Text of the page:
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By Tim Hepher
DOHA, June 1 (Reuters) - Boeing vowed on Sunday to carry out a smooth transition between current and future models of its two most profitable jets - the long-haul 777 and smaller 737 - and dismissed Airbus plans to overhaul its own A330 model.
Sales chief John Wojick told Reuters he was confident of selling enough of Boeing’s current long-distance benchmark, the 777-300ER, to fill the gap until a new revamped 777X version enters service in 2020 and avoid any interim production cut.
“We are looking at solid demand for the airplane, and we think we can fill the bridge, and that is my job,” Wojick, senior vice president of global sales & marketing at Boeing Commercial Airplanes, said in an interview.
Asked if he based his forecast on the current production rate of 8.3 aircraft a month, or 100 a year, he said, “yes”.
Boeing and European rival Airbus are both focusing on overhauling their most cash-generating models to help pay for developments of two revolutionary carbon-fibre jetiners, the Boeing 787 Dreamliner and the Airbus A350.
While investors have welcomed this cautious strategy, analysts say both companies face challenges in keeping output of existing models stable while airlines wait for the new ones.
Airbus is upgrading its A320 family, which competes with the 737, while looking closely at upgrading its wide-body A330 jet.
If it decides to re-engine the 20-year-old A330, Airbus would be gambling that lower capital costs and proven reliability would be a match for the 787, which has had a spate of technical problems recently but has a lightweight design.
Wojick insisted those numbers would never add up.
“The 787-10 burns 30 percent less fuel per seat than the A330-300. That is going to obsolete the A330,” he said.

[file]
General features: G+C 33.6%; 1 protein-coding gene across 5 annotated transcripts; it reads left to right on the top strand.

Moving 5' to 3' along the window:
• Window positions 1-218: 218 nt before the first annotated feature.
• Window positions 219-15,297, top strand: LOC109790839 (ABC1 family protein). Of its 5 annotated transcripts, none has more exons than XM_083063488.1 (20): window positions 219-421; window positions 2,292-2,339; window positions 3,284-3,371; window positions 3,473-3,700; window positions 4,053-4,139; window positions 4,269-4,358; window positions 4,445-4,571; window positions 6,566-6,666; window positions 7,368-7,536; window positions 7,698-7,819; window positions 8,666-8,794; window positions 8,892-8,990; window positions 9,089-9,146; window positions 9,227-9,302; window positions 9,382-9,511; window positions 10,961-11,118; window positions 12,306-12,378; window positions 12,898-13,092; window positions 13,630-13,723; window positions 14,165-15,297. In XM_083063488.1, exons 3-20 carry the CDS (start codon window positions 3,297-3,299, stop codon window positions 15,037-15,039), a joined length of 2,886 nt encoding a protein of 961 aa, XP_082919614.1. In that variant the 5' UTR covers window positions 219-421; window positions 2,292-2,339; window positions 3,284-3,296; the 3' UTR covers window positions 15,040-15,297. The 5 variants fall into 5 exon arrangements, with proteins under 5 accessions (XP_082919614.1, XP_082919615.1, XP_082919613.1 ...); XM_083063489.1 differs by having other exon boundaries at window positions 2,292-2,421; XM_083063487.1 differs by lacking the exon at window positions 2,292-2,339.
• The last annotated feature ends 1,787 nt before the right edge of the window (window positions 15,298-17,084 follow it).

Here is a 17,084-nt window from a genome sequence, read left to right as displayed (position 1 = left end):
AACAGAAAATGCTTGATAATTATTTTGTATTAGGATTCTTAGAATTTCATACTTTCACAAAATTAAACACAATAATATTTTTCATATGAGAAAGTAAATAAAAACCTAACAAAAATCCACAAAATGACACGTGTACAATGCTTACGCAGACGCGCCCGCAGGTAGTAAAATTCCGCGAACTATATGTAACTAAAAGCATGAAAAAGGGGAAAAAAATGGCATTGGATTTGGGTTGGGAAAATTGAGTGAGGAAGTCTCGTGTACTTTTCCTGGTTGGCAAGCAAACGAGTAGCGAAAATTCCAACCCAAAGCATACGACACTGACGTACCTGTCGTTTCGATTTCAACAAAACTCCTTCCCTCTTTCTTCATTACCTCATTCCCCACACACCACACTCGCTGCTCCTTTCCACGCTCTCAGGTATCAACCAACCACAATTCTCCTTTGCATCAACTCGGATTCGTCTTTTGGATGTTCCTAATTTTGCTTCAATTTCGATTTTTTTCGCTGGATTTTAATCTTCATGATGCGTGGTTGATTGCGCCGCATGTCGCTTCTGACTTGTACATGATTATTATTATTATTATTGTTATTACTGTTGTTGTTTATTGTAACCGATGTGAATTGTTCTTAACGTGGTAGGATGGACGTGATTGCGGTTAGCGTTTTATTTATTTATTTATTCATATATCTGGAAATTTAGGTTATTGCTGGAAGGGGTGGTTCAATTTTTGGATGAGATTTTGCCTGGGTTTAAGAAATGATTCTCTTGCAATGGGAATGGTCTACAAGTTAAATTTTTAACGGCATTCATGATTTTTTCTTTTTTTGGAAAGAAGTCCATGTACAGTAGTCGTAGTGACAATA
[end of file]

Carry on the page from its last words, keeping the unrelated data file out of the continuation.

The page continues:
“There isn’t a price at which people will buy the A330 once (you have) 30 percent fuel savings. It is a huge benefit to an operator.”
The remarks on the fringes of an annual meeting of the International Air Transport Association reflect a more combative tone after Boeing suffered market share losses to Airbus in sales of narrow-body jets.
They drew a sharp response from Wojick’s counterpart at Airbus, chief operating officer for customers John Leahy, who told reporters the rejigged A330 would be Boeing’s “nightmare”.
Airbus is close to a decision on whether to launch the “A330neo”, he said, adding that it would have similar cash operating costs to the main 787 model but cost less to buy.
Airbus and Boeing have been in a struggle for market share on short-haul jets since around 2011, when Airbus decided to upgrade the A320.
Airbus claims a 60 percent share of that market, but Wojick called the statement exaggerated and said Boeing had outsold its rival since deciding to re-engine its own 737.
He said Boeing had now sold enough of the existing 737NG models to ensure a smooth transition to the new 737 MAX.
“We are sold out on the 737NG,” he said.
At the same time, he signalled that Boeing could keep raising output after reaching a goal of increasing production of the 737 family as a whole to 47 a month from 42.
Airbus has also hinted at future production increases from 2018 onwards after setting an earlier goal of 46 A320s a month.
“We are pretty confident that with the demand that we are seeing for the 737 MAX, at some point out towards the end of the decade, we have got the possibility for even more airplane demand out there,” Wojick said, adding he did not see evidence of a plane order ‘bubble’ that is being predicted by some analysts.
“When one region has financial difficulties, another region will be doing quite well,” he said.
Asked about signs of an economic slowdown in Asia, where low-cost airlines have placed heavy orders for A320 and 737 jets, Wojick said, “I don’t think you are seeing a huge change there, but I do think some of the airlines there are maybe not able to take all the airplanes that they were looking to take in a given time period”.
Boeing has not seen airlines defer orders, he said, but he added, “Certainly we are not seeing them exercising all the options they have for growing even faster than they were predicting.” (Additional reporting by Victoria Bryan, Siva Govindasamy, Amena Bakr; Editing by Praveen Menon and Jane Baird)